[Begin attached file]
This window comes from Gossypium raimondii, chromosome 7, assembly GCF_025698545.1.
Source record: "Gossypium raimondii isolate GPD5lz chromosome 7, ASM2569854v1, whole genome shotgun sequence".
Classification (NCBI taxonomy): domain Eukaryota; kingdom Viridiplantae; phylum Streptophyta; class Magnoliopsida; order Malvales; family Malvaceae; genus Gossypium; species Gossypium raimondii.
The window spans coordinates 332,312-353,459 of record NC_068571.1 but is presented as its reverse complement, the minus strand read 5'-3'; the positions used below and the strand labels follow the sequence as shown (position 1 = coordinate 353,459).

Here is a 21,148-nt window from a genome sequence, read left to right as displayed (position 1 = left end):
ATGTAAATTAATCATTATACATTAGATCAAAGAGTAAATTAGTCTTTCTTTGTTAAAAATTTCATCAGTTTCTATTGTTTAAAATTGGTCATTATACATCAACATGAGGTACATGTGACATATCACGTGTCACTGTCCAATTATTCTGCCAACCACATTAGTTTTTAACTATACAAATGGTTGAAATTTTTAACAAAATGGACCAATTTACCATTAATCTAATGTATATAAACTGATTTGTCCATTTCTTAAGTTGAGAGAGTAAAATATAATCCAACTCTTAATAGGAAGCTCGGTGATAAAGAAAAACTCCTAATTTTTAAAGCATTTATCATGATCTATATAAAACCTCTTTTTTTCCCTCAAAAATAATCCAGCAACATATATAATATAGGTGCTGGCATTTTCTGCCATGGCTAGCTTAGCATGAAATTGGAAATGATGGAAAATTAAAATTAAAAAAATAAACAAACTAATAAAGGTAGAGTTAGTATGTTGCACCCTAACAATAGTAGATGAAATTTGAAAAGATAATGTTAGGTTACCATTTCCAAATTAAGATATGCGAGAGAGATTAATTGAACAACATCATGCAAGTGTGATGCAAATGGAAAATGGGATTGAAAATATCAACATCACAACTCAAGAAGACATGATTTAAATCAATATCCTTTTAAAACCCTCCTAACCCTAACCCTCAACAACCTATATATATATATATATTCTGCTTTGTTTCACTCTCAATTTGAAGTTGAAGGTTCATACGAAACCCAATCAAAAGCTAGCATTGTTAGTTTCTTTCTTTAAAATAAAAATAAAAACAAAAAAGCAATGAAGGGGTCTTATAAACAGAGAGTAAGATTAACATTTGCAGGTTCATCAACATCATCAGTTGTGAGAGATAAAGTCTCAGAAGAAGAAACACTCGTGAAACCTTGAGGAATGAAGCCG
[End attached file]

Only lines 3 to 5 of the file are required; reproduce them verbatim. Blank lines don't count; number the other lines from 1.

Classification (NCBI taxonomy): domain Eukaryota; kingdom Viridiplantae; phylum Streptophyta; class Magnoliopsida; order Malvales; family Malvaceae; genus Gossypium; species Gossypium raimondii.
The window spans coordinates 332,312-353,459 of record NC_068571.1 but is presented as its reverse complement, the minus strand read 5'-3'; the positions used below and the strand labels follow the sequence as shown (position 1 = coordinate 353,459).

Here is a 21,148-nt window from a genome sequence, read left to right as displayed (position 1 = left end):